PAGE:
Family Devotions from the Theological Dark Web

Tell me you don’t have to go to a fairly somber place to sing this with your wife during morning family worship:

1 Give thanks to the LORD, for he is good,
for his steadfast love endures forever.

2 Give thanks to the God of gods,
for his steadfast love endures forever.

10 to him who struck down the firstborn of Egypt,
for his steadfast love endures forever;

11 and brought Israel out from among them,
for his steadfast love endures forever;

12 with a strong hand and an outstretched arm,
for his steadfast love endures forever;

13 to him who divided the Red Sea in two,
for his steadfast love endures forever;

14 and made Israel pass through the midst of it,
for his steadfast love endures forever;

15 but overthrew Pharaoh and his host in the Red Sea,
for his steadfast love endures forever;

16 to him who led his people through the wilderness,
for his steadfast love endures forever;

17 to him who struck down great kings,
for his steadfast love endures forever;

18 and killed mighty kings,
for his steadfast love endures forever;

19 Sihon, king of the Amorites,
for his steadfast love endures forever;

20 and Og, king of Bashan,
for his steadfast love endures forever;

21 and gave their land as a heritage,
for his steadfast love endures forever;

22 a heritage to Israel his servant,
for his steadfast love endures forever.

If you think God is love means he is on the side of history moving toward tolerance, understanding, empathy, and harmony, you may have some explaining to do about those aspects of redemptive history that don’t line up with modern sensibilities (just like if you are a proponent of American exceptionalism you do have to do something with native Americans and slavery). Of course, the problem could be with moderns and our discomfort with sin’s consequences or the way we want our history — whether church or national — free from the presence of sinners and the wages of sin.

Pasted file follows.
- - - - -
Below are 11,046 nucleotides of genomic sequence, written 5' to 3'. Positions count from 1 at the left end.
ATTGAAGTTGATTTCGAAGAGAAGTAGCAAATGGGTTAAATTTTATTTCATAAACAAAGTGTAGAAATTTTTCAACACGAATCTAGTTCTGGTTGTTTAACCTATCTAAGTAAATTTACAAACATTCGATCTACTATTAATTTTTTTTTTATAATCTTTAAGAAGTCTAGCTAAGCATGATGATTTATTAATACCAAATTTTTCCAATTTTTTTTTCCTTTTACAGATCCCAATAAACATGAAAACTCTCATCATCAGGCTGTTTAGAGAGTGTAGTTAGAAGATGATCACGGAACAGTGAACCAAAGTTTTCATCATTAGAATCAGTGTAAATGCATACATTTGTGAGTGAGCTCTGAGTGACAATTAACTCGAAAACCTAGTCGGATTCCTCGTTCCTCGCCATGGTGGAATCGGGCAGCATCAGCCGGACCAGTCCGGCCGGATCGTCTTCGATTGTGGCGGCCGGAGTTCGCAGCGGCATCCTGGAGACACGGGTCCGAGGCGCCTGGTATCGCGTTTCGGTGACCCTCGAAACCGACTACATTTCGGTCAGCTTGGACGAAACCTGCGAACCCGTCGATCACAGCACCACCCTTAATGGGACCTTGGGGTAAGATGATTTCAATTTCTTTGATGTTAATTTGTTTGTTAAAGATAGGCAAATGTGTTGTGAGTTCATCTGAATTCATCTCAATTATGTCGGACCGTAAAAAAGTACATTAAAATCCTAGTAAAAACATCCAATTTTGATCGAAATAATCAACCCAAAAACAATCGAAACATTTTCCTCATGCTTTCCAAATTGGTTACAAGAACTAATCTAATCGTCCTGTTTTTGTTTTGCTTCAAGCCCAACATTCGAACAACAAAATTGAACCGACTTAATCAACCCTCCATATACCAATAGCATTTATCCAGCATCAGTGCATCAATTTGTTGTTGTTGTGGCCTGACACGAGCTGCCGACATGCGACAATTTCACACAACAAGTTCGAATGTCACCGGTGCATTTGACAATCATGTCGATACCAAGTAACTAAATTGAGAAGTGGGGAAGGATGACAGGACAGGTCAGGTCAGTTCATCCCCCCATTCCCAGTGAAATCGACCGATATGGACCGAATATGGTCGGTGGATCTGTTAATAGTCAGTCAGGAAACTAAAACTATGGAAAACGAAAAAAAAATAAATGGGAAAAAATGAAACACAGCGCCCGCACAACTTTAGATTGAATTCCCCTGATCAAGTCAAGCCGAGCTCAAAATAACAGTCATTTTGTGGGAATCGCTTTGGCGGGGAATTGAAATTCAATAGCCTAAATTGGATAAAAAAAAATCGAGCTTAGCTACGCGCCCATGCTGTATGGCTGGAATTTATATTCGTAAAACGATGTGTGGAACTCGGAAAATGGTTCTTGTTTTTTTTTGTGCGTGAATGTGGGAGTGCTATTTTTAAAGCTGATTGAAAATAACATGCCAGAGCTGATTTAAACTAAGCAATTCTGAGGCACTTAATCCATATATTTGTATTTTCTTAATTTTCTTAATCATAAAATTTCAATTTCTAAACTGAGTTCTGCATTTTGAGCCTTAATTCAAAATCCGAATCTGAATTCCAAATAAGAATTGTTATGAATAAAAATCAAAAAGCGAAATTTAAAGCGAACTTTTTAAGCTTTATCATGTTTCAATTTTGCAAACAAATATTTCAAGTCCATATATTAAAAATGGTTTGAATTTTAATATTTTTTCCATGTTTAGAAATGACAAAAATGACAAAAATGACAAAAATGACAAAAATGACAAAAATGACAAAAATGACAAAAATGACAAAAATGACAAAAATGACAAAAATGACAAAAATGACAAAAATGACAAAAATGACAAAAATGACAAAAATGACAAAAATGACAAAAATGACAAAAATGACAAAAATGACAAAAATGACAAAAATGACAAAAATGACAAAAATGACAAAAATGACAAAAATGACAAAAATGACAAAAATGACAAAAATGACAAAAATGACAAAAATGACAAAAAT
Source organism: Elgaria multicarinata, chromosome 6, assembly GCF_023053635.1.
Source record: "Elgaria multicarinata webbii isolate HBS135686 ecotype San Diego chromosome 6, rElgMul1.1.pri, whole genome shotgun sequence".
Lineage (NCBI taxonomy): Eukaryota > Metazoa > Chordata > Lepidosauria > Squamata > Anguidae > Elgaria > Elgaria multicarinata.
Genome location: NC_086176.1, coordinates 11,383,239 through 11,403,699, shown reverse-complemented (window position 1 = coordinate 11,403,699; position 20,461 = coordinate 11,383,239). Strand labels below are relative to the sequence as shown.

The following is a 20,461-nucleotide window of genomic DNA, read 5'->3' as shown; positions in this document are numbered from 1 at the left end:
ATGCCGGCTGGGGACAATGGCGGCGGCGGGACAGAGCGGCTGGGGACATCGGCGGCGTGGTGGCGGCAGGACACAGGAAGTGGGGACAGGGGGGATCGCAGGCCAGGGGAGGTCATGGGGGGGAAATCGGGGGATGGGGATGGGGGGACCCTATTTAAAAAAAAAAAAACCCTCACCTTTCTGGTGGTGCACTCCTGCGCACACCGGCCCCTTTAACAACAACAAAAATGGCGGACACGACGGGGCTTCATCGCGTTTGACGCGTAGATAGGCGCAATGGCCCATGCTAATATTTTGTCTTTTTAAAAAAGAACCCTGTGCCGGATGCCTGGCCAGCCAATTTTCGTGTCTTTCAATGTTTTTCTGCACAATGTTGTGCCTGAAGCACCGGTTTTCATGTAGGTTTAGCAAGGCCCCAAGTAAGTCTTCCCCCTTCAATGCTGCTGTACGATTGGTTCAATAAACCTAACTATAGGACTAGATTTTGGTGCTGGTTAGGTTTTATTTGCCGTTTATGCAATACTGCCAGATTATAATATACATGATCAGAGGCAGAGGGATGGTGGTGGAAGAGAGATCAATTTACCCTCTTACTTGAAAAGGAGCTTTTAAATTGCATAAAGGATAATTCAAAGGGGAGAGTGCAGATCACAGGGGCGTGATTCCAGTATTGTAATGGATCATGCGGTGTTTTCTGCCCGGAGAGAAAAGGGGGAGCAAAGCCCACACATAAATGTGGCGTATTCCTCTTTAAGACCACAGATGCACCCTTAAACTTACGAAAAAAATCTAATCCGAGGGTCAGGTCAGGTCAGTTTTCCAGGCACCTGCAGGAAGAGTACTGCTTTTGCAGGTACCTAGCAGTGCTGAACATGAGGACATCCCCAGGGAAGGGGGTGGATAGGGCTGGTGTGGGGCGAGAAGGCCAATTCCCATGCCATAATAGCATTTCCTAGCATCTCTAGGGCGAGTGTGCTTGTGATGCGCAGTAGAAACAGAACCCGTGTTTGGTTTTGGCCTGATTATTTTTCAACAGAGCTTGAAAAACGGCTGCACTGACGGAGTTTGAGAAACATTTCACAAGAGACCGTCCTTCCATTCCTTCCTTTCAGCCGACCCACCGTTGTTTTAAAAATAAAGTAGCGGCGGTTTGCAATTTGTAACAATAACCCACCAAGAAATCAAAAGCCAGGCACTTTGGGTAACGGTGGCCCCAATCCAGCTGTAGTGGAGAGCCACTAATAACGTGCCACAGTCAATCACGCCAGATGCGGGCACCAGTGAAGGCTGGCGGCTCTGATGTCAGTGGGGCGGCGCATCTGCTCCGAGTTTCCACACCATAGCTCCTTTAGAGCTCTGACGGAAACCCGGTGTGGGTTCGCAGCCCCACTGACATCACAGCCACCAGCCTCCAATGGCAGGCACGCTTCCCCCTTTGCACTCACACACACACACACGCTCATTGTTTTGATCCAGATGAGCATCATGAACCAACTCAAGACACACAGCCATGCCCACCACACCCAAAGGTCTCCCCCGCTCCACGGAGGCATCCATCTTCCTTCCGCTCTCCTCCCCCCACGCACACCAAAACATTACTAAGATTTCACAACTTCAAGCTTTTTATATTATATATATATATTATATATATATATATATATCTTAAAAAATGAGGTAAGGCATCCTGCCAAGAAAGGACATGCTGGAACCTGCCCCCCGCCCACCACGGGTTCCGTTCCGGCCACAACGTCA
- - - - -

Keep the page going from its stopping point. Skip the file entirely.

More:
God is love but he does not love everyone in the same way. The same goes for Christ, especially in his execution of the office of king:

Q. 26. How doth Christ execute the office of a king?
A. Christ executeth the office of a king, in subduing us to himself, in ruling and defending us, and in restraining and conquering all his and our enemies.That is why the Shorter Catechism describes Christ’s kingship but God has enemies.

That is no reason to gloat. How could it be. Christ’s salvation and the reality of the antithesis should nurture humility and reduce outrage. It could even soften #Woke Christians and sober up naive transformationalists.

More reasons to sing the Psalms.

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Why Michelle Higgins Appeals to Evangelicals

Samuel James wrote a piece a few weeks back about the overlapping convictions of social justice warriors and evangelicals (of a Reformedish variety). The link is morality:

As a kid growing up in the 1990s, I almost never heard any progressive or non-Christian make a moral case against a film or actor. Critics lauded such movies as American Beauty even as we grumpy fundies were aghast at its deviant themes and explicit sexuality. Fast-forward to 2019: The Me Too movement has chewed up Kevin Spacey, his movie, and his Best Actor Oscar and spit them all out. There’s an air (or pretense?) of spiritual enlightenment in contemporary pop culture. It’s in the sacramental language about inclusivity, in the hounding of sinners and heretics such as Kevin Hart and Henry Cavill, in the somber gender homily of a razor-company commercial.

If 2019 were all you knew of American pop culture, you’d never guess that some of the same institutions now lecturing on the need for more female leadership had financial interests in the porn industry just a few years ago. You’d never guess that “shock comedy” was a hugely lucrative business until very recently, with its bluest punchlines often coming at the expense not of sensitive liberal consciences but of Christians and conservatives. And you’d certainly be surprised to hear the marketing departments that sold their products by associating them with sex now bemoan toxic masculinity.